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capture Stuart's headquarters and check the triumphant advance of Pleasanton, who had driven back all our cavalry until they met the "Cobb Legion." "I do not claim that this was the turning point of the day." (P. M. B. Young's Report, Records of War of the Rebellion, Vol. xxii, p. 732.) As Major Heros Von Borke, the celebrated Prussian officer on General Stuart's staff, said to General

Stuart in my presence: "Young's regiment made the grandest charge I see on either continent," and Brandy Station is considered the greatest cavalry battle of the war.

Wounded again while attempting to lead two regiments of infantry in the charge, which had been sent to reinforce him, he being in command of Hampton's brigade, August 1, 1863, (but although one of the color-bearers rushed out waving his flag following Colonel Young,) both regiments laid down, preferring "to fire lying down" than to follow the cavalry colonel, whose conspicuous uniform, commanding presence and emphatic pleadings for them to "forward," in tones that could be heard a mile," was too fair a mark for the hundreds who were shooting at him, and he was shot through, and once more promoted for "gallantry on the field."

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Of his saving the commissary and quartermaster trains of the Army of Northern Virginia at Culpeper, October 9, 1863, by a lucky inspiration (bluff the boys called it), by covering the hills with dismounted men as infantry, and one piece of artillery to the hill, which "to keep a shooting," and keeping the brigade building fires all night and his band playing music, to make the Yankees believe there was a corps instead of the few hundred men he had for duty,' " is too well told by John Esten Cook for me but to incidentally mention. For the third time was he wounded, and as usual in displaying conspicuous gallantry, for which he was promoted majorgeneral of cavalry.


Sherman's forces threatening the powder mills at Augusta, Beauregard, Bragg, the Governors of Georgia and South Carolina appealed for reinforcements from the Army of Northern Virginia. "Major-General P. M. B. Young, with a division (?), consisting of 900 dismounted cavalrymen, under the immediate command of Captain F. E. Eve, was all that General Robert E. Lee could spare— and General Young was selected, hoping his men could be mounted, and he assist General Wheeler in opposing General Kilpatrick, whose brigade he had defeated at Brandy Station with the sabre,

and at the supreme moment of his supposed victory, in the most celebrated cavalry battle of the war. On their arrival in Augusta, without rest, they rushed to Green's Cut, to meet Kilpatrick's raid, who was then threatening Waynesboro, where Wheeler met and defeated him.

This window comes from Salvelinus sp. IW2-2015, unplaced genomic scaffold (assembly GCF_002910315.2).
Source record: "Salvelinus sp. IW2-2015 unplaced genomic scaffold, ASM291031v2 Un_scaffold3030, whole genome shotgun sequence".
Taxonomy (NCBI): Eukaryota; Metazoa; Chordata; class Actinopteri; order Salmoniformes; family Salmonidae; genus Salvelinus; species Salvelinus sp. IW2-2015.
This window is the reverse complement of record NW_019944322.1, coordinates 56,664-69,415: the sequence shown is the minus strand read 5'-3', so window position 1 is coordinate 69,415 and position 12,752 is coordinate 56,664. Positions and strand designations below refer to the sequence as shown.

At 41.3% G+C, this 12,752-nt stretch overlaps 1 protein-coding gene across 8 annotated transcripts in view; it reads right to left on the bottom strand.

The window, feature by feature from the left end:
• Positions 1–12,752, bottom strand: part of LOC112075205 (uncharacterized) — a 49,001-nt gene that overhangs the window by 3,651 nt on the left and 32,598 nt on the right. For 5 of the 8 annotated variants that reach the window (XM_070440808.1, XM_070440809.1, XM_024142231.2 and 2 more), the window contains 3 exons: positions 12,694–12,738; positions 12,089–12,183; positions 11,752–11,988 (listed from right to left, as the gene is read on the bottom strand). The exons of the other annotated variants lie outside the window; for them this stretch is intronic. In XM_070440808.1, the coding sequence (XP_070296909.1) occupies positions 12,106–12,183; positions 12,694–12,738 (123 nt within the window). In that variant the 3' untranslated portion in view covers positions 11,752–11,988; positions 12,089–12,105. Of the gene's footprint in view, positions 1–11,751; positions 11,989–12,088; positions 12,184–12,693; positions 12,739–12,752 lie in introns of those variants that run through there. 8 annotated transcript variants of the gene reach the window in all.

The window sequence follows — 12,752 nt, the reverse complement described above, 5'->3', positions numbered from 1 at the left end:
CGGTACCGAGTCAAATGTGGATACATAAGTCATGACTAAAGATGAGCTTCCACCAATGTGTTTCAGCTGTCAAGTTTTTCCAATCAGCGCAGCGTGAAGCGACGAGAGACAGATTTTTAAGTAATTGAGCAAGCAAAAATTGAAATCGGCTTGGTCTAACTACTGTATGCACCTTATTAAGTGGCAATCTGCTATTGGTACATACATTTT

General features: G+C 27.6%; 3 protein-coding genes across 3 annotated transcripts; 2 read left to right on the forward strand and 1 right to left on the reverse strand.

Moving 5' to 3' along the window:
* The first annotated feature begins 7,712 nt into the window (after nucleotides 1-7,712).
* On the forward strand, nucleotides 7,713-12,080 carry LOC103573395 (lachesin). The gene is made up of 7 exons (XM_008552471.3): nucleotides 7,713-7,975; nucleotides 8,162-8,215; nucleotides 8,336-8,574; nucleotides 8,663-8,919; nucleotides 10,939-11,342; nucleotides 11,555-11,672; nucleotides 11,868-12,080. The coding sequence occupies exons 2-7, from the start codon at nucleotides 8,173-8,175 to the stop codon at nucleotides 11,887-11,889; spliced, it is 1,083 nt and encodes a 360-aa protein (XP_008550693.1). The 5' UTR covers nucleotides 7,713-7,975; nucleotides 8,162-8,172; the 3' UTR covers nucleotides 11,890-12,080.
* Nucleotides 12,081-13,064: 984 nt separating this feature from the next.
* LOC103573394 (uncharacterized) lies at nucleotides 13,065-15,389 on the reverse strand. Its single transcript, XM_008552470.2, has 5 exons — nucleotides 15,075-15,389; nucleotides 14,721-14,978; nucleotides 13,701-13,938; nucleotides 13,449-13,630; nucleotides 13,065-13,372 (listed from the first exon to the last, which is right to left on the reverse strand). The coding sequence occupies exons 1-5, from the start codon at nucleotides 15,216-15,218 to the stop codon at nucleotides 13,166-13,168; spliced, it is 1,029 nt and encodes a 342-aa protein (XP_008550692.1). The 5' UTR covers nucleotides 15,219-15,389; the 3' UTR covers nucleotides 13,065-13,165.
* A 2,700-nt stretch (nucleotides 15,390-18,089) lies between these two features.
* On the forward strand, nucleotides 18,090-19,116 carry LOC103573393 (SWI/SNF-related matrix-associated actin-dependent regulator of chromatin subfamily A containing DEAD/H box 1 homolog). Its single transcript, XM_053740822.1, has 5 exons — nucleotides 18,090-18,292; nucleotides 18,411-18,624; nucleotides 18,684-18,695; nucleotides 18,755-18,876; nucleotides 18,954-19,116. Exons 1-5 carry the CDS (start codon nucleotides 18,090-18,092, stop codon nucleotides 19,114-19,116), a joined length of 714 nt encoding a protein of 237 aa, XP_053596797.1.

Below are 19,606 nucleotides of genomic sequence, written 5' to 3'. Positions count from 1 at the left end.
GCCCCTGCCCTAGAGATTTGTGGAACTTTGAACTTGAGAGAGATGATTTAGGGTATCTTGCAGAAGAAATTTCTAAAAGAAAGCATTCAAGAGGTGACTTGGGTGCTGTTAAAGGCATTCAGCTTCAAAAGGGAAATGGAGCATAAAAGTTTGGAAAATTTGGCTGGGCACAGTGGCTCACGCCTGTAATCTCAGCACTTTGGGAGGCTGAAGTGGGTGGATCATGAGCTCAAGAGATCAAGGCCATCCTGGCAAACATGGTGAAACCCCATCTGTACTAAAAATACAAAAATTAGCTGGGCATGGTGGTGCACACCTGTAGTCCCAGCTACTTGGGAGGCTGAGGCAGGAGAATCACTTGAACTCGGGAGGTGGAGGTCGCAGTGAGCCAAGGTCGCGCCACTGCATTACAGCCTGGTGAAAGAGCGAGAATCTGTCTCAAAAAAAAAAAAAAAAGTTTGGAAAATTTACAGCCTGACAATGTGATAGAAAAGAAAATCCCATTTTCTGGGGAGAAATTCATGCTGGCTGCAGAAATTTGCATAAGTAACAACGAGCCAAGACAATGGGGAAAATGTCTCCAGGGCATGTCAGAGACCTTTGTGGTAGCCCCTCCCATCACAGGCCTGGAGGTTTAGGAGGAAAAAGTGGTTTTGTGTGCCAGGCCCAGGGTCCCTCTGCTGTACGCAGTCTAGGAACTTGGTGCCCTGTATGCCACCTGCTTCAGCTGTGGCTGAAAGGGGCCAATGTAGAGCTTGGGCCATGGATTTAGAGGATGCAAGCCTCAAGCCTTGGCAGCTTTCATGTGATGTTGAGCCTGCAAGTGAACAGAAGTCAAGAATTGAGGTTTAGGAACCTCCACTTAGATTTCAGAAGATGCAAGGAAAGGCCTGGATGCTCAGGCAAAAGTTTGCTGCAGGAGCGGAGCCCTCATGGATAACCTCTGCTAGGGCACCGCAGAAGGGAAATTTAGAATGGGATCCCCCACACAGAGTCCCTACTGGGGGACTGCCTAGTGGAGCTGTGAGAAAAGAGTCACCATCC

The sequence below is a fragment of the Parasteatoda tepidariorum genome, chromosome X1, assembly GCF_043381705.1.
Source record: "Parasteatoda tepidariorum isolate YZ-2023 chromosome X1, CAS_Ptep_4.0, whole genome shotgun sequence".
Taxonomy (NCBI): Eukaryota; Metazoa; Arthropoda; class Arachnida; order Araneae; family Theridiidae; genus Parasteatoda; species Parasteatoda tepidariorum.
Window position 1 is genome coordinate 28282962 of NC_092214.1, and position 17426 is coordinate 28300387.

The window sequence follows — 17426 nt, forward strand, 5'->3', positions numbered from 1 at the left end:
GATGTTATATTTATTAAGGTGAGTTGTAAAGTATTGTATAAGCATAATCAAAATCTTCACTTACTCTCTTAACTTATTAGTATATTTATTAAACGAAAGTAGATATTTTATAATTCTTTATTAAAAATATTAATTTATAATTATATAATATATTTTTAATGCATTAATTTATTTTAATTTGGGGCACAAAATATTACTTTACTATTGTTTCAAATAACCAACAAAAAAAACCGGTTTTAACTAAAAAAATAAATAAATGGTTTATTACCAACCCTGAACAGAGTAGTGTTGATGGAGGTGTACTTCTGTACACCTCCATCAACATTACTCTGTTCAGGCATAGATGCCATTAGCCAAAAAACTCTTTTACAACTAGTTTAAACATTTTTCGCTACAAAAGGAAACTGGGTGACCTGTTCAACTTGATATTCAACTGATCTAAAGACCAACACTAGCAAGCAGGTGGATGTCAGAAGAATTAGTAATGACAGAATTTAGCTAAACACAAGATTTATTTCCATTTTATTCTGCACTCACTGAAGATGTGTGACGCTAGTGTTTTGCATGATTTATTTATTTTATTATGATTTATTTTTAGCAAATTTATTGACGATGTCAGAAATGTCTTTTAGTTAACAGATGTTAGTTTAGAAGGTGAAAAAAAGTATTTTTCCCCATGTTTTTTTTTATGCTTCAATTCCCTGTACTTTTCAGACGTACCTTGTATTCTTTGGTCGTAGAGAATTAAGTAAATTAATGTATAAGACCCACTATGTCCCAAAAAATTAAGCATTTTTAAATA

Two hundred and fifty of Young's men were there mounted, and under Captain 'Eve were marched hastily to Pocotaligo, and from Pocotoligo to Tullifini, Coosawhatchie, Salkehatchie, Izard's Farm, Argyle Island. The crack of the rifles of Young's men-for the remainder of his division had been hurried forward (being unable to mount them) by rail, under the command of " that hard old fighter,' the gallant Major Puckett, was heard in nearly all of "the bloody and obstinate fighting along the rice dams," during the seige of Savannah. A complimentary order from Lieutenant-General Hardee "but for the gallant conduct of General Young's command, I could not have held Savannah so long"-was read by Adjutant-General Church before us at Heyward's Farm, soon after the evacuation. He was without a peer as a cavalry officer from Georgia, and was one of Stuart's as well as Hampton's, most trusted lieutenants. That the choice should have fallen upon him, demonstrates what the War Department, General Lee, aye, President Davis, thought of him. Hampton, Butler, Rosser, Young-think of that immortal quartette! Of their commanding presence, as they rode at the head of your columns, of the imperishable glory they gained and that you helped make. Is it not a glorious legacy to bequeath your children? Does any one think this fulsome praise? Then let him or them search the records of the War of the Rebellon, and see what P. M. B. Young is accredited with during that war. We know the half has never been told, or ever will be.


It would take volumes to write all we know of him outside of what history records. His political standing during the gloomy days of reconstruction-as a Congressman, as United States minister at foreign courts, as a diplomat-is green in the minds of the present generation. A social favorite, he has been as much petted by the women as spoiled by the men, for there was a strong personal magnetism that was hard to resist about his chivalric presence and courtly bearing. To you, descendants of Confederate soldiers, do I cite his

eventful life as a glorious example for you to emulate. An unknown cadet, who, by meritorious deeds and gallantry on the battlefield, that his numerous wounds attested, was promoted to major-general of cavalry in less than four years. This is his record as a soldier. As a civilian, elected soon after the war and serving several terms as Congressman, the wisdom of this selection being confirmed by his appointment by the National Government as their fit representative in foreign lands during the only two Democratic administrations since the civil war. "Our Confederate Brigadiers" die, but when their mortal remains have been long mouldering in the dust they will live forever in history and in tradition, and children's children learn with their earliest breath to lisp the names of the great chieftains of the South, and with their youngest emotions to admire and emulate their illustrious example. Amidst the wreath of immortelles that will garland the memory of him who was called the "Beau Sabreur of Georgia," the most noted cavalry officer of your State, and one the most celebrated in either army, North or South, we desire to contribute this leaflet as a memento of our estimation of him who was once our colonel and an honorary member of this Association.